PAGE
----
Looking for Lilith Theatre Company opens an all-female production of William Shakespeare’s “Much Ado About Nothing” this week, setting the merry war-between-the-sexes romantic comedy in the days following the end of World War I.
The production opens Thursday and runs through October 13 in the new downstairs mainstage space at the Alley Theater in Butchertown’s The Pointe (1205 E. Washington St.).
Mounting a full Shakespeare production has been a goal of Looking for Lilith’s since the feminist theater company staged an evening of scenes and monologues by Shakespeare’s women characters titled “Women of Will.” When director Kathi E.B. Willis directed an all-female version of “Macbeth” a couple of summers ago, she found the process presented a fresh look at Shakespeare’s classic scripts.
“By putting only one gender on stage, automatically the language about what it means to be a man and what it means to be a woman literally lifts itself up off the page, because you’re hearing those comments in the voices of, in this case, just women and of course, way back when, just men,” says Ellis.
“Much Ado About Nothing” is the story of a group of men returning from war who settle into a small country estate to relax after battle. The dashing Benedick has a long-standing “merry war” of wits brewing with feisty Beatrice, whose more tradition-minded cousin Hero is swept off her feet by Benedick’s fellow solider Claudio. Shakespeare’s romantic comedy tropes are out in full force in this play—false rumors, disastrous miscommunication, full-force matchmaking and one of the Bard’s best fools, the malaprop-spewing constable Dogberry.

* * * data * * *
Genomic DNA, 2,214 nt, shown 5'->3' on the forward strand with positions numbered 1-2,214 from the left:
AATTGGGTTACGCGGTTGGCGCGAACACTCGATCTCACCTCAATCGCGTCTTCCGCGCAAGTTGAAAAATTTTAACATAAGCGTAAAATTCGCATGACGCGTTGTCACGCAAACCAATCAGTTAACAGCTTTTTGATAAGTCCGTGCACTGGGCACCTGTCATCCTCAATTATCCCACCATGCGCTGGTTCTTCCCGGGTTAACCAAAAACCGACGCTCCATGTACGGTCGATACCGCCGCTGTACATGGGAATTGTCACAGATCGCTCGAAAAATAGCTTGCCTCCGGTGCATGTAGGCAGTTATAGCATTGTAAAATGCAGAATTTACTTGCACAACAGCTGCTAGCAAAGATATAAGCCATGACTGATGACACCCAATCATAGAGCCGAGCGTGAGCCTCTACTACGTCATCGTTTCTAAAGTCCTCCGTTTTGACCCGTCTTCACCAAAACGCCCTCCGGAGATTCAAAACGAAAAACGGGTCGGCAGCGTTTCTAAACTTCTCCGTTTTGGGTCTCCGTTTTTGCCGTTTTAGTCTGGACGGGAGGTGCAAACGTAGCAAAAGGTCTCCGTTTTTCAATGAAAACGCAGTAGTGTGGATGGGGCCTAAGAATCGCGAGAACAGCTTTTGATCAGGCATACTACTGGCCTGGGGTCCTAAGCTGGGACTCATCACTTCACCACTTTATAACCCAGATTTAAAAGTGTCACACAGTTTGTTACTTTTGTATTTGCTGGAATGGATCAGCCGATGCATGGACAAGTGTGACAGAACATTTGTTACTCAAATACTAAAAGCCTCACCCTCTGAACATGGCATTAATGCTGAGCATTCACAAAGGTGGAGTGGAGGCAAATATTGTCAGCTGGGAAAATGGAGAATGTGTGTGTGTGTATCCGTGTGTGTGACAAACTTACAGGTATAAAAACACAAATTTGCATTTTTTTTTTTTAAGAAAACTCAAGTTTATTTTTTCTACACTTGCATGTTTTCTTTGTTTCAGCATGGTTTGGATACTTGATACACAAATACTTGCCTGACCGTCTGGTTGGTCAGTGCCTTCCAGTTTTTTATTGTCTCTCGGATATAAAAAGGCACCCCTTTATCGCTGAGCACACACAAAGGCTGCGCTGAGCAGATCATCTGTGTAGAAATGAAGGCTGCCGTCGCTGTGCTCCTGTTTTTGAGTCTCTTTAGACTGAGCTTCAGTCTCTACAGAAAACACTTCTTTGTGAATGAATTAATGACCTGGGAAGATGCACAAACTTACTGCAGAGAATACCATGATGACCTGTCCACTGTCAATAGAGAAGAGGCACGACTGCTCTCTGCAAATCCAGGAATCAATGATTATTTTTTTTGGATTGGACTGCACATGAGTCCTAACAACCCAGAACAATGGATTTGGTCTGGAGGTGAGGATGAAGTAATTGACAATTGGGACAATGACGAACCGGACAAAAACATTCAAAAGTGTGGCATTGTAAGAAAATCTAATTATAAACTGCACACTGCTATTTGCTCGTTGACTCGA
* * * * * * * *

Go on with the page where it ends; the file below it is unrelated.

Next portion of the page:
In this production, the women playing male characters will be costumed as men, echoing the Elizabethan origins of Shakespeare’s original productions, when all roles were played by men.
“When you make choices to do one-gender productions, particularly of Shakespeare but any show, there are so many variations of how to approach it in terms of the story you want to tell,” says Ellis. “Because Lilith is a women’s theater company and we are always looking at things through women’s perspectives, the idea of lifting up women’s voices—even though we’re seeing a quote-unquote ‘traditional’ gender division through the costuming—was an intriguing way for us to look at this particular script.”
“Benedick is a man, Beatrice is a woman. Claudio is a man, Hero is a woman. So when we hear what looks like a man talk about what he thinks a woman should or should not be, we’re still hearing it with a female voice” she adds.
The script’s concern with gender roles fits particularly well into the time period Ellis chose for her production—1919, immediately following World War I, when the first wave of the feminist movement was in full swing in the United States. The debate over women’s suffrage reached a fever pitch before the states ratified the 19th Amendment in 1920, and men returning home from war found more women working outside of the home.
“The most obvious example in the script is Beatrice is very forthright, not a woman who is easily silenced. She is as comfortable talking girl talk with the girls as she is taking on any number of the men, young and old, family and non-family, in how she lives her life,” says Ellis.
Benedick and Claudio are fighter pilots—those dashing daredevils—while Don John and his cadre of cads perform less romantic roles in battle. Ellis says ragtime music and silent films also factor into the design of the production, especially the party scene.
“We’re on the cusp of Prohibition as well, so this is, you know, the idea that we can still party—so let’s,” says Ellis. “The more we looked at it the more we found lots of things that made sense to bring into all of the storytelling in the script.”